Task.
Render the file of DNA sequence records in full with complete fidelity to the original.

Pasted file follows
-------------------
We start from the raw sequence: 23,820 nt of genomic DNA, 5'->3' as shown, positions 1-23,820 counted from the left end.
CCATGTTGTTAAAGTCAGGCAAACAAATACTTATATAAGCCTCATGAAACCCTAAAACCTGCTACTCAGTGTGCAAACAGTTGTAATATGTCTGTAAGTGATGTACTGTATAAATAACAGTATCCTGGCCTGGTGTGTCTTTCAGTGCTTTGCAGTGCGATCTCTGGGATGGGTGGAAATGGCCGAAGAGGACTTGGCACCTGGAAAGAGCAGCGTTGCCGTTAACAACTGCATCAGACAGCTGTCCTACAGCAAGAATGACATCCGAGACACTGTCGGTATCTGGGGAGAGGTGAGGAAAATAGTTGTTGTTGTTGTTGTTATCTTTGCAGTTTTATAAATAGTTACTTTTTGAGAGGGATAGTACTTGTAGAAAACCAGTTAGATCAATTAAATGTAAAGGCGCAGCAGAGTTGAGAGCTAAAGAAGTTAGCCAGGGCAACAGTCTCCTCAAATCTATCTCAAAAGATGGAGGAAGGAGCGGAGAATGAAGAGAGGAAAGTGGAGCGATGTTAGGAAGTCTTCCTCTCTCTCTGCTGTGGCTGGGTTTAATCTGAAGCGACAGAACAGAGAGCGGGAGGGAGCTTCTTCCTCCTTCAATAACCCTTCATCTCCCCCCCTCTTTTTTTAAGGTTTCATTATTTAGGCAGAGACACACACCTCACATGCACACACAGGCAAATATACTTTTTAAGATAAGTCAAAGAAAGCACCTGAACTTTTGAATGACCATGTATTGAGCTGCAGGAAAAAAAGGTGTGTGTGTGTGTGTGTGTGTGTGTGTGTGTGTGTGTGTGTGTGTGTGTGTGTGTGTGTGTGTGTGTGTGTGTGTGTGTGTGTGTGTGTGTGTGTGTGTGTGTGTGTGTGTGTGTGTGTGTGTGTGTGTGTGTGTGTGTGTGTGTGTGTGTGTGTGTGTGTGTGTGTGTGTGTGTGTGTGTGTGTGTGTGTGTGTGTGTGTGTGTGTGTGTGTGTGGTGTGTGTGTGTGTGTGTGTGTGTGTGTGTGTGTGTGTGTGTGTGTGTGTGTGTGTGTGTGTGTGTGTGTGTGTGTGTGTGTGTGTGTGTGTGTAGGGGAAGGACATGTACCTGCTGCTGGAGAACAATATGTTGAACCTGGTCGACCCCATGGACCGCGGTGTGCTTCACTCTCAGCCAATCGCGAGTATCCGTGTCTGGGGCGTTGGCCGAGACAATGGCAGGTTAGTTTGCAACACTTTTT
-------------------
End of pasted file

We start from the raw sequence: 23,820 nt of genomic DNA, 5'->3' as shown, positions 1-23,820 counted from the left end.
CCATGTTGTTAAAGTCAGGCAAACAAATACTTATATAAGCCTCATGAAACCCTAAAACCTGCTACTCAGTGTGCAAACAGTTGTAATATGTCTGTAAGTGATGTACTGTATAAATAACAGTATCCTGGCCTGGTGTGTCTTTCAGTGCTTTGCAGTGCGATCTCTGGGATGGGTGGAAATGGCCGAAGAGGACTTGGCACCTGGAAAGAGCAGCGTTGCCGTTAACAACTGCATCAGACAGCTGTCCTACAGCAAGAATGACATCCGAGACACTGTCGGTATCTGGGGAGAGGTGAGGAAAATAGTTGTTGTTGTTGTTGTTATCTTTGCAGTTTTATAAATAGTTACTTTTTGAGAGGGATAGTACTTGTAGAAAACCAGTTAGATCAATTAAATGTAAAGGCGCAGCAGAGTTGAGAGCTAAAGAAGTTAGCCAGGGCAACAGTCTCCTCAAATCTATCTCAAAAGATGGAGGAAGGAGCGGAGAATGAAGAGAGGAAAGTGGAGCGATGTTAGGAAGTCTTCCTCTCTCTCTGCTGTGGCTGGGTTTAATCTGAAGCGACAGAACAGAGAGCGGGAGGGAGCTTCTTCCTCCTTCAATAACCCTTCATCTCCCCCCCTCTTTTTTTAAGGTTTCATTATTTAGGCAGAGACACACACCTCACATGCACACACAGGCAAATATACTTTTTAAGATAAGTCAAAGAAAGCACCTGAACTTTTGAATGACCATGTATTGAGCTGCAGGAAAAAAAGGTGTGTGTGTGTGTGTGTGTGTGTGTGTGTGTGTGTGTGTGTGTGTGTGTGTGTGTGTGTGTGTGTGTGTGTGTGTGTGTGTGTGTGTGTGTGTGTGTGTGTGTGTGTGTGTGTGTGTGTGTGTGTGTGTGTGTGTGTGTGTGTGTGTGTGTGTGTGTGTGTGTGTGTGTGTGTGTGTGTGTGTGTGTGTGTGTGTGTGTGTGTGTGTGTGTGTGTGGTGTGTGTGTGTGTGTGTGTGTGTGTGTGTGTGTGTGTGTGTGTGTGTGTGTGTGTGTGTGTGTGTGTGTGTGTGTGTGTGTGTGTGTGTGTGTAGGGGAAGGACATGTACCTGCTGCTGGAGAACAATATGTTGAACCTGGTCGACCCCATGGACCGCGGTGTGCTTCACTCTCAGCCAATCGCGAGTATCCGTGTCTGGGGCGTTGGCCGAGACAATGGCAGGTTAGTTTGCAACACTTTTT